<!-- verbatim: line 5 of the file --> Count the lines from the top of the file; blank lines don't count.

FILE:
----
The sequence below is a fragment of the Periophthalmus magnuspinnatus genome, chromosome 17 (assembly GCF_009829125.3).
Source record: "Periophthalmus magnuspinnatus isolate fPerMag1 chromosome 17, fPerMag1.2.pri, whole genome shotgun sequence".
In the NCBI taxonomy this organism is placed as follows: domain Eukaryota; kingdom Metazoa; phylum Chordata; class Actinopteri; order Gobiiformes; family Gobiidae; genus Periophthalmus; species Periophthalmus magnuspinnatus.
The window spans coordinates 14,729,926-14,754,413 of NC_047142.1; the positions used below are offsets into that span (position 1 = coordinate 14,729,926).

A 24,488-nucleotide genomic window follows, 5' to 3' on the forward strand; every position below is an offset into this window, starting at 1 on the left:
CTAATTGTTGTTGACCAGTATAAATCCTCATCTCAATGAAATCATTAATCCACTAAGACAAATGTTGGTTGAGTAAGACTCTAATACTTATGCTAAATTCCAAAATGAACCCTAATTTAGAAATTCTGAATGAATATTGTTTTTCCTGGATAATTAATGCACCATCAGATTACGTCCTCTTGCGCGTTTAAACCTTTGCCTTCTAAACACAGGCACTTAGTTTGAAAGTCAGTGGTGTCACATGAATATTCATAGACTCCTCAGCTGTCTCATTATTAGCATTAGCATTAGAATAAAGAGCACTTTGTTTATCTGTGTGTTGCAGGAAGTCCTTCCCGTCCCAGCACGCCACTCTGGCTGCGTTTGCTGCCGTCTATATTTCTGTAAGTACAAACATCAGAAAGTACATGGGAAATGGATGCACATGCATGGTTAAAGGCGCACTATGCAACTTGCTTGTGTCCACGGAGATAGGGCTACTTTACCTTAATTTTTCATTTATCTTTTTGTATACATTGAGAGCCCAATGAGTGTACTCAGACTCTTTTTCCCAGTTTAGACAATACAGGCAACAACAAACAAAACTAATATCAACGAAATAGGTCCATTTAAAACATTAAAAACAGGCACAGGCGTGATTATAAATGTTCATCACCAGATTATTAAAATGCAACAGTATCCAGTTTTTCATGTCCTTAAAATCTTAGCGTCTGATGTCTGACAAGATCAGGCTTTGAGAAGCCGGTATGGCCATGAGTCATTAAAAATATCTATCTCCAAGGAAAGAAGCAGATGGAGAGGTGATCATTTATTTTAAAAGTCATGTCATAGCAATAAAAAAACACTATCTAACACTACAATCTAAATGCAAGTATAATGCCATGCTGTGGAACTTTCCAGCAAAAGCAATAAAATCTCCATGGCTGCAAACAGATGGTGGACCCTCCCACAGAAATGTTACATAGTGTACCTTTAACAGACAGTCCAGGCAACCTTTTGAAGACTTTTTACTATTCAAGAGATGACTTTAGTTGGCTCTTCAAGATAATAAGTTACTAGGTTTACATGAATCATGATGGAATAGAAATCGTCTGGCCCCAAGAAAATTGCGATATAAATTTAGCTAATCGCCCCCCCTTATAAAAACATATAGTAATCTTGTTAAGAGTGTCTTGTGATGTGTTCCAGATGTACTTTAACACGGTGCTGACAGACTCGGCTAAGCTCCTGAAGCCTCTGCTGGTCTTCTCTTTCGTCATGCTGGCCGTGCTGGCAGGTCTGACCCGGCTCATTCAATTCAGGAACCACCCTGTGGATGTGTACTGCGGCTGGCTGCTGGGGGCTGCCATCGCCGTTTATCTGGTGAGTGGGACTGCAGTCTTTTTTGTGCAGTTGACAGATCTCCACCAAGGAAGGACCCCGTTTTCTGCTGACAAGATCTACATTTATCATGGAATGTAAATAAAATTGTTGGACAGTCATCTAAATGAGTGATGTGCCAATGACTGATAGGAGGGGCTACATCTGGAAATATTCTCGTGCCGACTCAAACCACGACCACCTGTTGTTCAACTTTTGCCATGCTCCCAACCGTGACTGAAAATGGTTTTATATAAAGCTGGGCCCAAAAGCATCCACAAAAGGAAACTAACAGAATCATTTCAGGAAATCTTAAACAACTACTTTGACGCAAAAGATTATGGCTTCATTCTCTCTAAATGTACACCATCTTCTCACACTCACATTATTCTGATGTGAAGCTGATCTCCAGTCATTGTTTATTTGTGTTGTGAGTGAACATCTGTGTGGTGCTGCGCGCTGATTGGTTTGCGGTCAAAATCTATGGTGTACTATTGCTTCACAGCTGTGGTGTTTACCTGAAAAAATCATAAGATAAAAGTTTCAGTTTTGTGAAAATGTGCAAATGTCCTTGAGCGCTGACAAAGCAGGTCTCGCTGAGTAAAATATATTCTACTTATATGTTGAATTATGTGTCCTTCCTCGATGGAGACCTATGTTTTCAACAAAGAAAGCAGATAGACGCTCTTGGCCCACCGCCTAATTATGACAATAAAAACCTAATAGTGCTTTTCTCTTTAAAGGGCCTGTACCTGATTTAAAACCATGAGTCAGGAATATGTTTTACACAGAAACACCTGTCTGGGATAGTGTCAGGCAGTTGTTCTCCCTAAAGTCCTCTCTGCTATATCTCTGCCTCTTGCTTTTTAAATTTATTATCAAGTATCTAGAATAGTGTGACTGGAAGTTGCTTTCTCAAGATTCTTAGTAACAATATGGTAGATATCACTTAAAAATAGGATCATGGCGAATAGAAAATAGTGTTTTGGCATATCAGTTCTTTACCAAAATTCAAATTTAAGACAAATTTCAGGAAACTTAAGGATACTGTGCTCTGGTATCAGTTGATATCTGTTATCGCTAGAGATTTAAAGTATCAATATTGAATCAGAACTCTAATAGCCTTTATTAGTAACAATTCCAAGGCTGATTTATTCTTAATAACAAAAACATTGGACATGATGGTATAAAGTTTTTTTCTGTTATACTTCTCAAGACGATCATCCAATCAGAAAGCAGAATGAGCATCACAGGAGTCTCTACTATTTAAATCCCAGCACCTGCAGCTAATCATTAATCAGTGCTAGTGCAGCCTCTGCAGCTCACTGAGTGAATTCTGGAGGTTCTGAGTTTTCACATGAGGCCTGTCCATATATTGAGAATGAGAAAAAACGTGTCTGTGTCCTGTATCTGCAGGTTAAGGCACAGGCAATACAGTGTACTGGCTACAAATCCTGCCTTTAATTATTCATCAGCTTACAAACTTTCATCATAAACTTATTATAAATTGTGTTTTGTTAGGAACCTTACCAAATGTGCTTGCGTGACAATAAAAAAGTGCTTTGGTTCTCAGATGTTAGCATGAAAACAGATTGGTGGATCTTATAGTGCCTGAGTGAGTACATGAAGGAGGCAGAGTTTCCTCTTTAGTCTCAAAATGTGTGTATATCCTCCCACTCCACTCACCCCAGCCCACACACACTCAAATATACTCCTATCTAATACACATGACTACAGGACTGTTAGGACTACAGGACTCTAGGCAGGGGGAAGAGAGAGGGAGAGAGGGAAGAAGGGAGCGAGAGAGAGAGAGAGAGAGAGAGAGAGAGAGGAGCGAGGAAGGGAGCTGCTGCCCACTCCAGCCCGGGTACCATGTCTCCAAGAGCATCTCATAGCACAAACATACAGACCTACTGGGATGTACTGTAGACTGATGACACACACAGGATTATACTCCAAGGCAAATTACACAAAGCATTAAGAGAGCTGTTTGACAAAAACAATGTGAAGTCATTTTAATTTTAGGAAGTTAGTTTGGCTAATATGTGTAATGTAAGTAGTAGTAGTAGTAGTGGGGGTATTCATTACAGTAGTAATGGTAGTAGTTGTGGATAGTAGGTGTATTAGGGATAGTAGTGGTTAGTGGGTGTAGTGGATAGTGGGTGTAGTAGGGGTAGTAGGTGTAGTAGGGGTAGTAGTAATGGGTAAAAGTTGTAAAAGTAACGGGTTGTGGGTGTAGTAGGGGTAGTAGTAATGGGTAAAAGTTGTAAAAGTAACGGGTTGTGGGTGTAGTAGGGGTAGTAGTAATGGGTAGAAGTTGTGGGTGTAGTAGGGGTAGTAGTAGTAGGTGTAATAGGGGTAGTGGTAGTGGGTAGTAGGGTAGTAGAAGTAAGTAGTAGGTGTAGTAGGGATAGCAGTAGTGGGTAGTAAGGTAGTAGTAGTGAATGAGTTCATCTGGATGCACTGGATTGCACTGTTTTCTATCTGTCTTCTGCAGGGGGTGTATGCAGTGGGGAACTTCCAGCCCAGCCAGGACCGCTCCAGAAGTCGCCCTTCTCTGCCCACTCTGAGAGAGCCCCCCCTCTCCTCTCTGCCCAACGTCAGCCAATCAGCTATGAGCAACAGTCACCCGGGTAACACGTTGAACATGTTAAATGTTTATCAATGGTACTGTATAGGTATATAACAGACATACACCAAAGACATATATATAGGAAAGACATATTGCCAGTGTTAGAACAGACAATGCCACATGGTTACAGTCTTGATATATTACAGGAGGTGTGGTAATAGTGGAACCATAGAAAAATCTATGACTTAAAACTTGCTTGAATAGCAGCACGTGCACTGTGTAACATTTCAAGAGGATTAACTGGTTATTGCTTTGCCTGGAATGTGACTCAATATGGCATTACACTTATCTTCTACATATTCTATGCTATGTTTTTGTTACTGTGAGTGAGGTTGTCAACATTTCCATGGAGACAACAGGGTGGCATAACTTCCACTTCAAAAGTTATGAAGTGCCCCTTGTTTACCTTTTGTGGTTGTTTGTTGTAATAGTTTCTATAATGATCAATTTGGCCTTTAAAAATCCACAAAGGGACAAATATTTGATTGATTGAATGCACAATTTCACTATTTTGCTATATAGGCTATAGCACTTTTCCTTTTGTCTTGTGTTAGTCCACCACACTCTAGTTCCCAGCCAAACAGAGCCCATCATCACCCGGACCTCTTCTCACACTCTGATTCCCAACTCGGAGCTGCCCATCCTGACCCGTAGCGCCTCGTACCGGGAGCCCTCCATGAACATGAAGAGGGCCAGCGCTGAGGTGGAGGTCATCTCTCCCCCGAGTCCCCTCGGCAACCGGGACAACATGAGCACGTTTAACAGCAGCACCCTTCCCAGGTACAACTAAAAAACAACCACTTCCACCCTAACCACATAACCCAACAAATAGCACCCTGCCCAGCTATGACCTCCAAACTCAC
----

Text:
A 24,488-nucleotide genomic window follows, 5' to 3' on the forward strand; every position below is an offset into this window, starting at 1 on the left: